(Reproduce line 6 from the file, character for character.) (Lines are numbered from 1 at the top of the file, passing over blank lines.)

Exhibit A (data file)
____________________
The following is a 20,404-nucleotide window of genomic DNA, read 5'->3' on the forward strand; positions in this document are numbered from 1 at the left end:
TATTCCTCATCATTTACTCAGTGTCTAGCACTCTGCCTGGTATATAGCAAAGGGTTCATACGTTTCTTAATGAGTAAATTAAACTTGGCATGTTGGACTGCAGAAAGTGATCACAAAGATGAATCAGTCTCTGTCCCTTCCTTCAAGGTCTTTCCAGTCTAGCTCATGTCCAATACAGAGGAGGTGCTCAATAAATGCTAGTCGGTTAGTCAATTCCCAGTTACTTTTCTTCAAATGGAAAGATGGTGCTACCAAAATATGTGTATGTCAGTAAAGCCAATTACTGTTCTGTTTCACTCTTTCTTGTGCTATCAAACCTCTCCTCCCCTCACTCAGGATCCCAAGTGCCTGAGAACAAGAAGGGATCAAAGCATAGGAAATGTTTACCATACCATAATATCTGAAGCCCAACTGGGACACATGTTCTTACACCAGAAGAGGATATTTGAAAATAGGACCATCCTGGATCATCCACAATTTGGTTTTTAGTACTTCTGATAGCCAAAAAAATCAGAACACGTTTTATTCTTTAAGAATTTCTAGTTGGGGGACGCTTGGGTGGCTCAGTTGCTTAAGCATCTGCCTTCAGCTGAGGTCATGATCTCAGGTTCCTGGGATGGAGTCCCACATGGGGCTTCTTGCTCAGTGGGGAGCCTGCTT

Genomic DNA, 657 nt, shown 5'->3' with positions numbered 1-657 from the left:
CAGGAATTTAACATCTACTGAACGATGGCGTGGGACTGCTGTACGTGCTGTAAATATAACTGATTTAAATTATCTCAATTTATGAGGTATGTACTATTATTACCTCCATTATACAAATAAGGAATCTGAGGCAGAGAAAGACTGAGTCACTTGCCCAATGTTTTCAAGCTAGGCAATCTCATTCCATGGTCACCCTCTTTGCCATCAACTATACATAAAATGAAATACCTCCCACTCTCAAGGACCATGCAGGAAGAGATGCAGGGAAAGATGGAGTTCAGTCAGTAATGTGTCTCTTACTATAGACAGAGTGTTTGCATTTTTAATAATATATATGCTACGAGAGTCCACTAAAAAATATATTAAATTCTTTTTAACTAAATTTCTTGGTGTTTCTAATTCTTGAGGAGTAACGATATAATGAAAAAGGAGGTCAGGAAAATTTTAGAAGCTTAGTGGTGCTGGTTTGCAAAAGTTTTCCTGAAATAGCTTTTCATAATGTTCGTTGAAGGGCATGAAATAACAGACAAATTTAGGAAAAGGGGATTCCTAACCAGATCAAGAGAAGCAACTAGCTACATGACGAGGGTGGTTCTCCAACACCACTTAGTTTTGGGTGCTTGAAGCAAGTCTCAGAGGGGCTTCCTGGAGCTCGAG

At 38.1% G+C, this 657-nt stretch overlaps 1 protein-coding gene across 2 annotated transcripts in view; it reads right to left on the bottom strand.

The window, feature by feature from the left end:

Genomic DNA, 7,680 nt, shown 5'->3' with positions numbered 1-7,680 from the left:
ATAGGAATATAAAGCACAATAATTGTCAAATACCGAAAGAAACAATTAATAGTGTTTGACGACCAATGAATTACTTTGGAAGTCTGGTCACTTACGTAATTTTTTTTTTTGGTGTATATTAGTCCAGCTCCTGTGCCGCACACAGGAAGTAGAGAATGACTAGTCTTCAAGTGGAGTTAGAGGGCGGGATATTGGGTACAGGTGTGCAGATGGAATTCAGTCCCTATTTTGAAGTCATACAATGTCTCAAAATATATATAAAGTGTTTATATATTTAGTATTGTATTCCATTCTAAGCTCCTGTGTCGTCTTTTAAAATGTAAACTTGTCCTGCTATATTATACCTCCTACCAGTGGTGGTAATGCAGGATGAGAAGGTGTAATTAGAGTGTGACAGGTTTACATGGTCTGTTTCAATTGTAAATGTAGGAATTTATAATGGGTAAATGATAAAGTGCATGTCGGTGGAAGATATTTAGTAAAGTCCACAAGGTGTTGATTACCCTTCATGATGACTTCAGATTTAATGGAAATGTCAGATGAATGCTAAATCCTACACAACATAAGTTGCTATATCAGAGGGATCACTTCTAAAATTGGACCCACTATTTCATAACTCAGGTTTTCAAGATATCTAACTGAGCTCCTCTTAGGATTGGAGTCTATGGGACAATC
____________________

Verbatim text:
The window, feature by feature from the left end: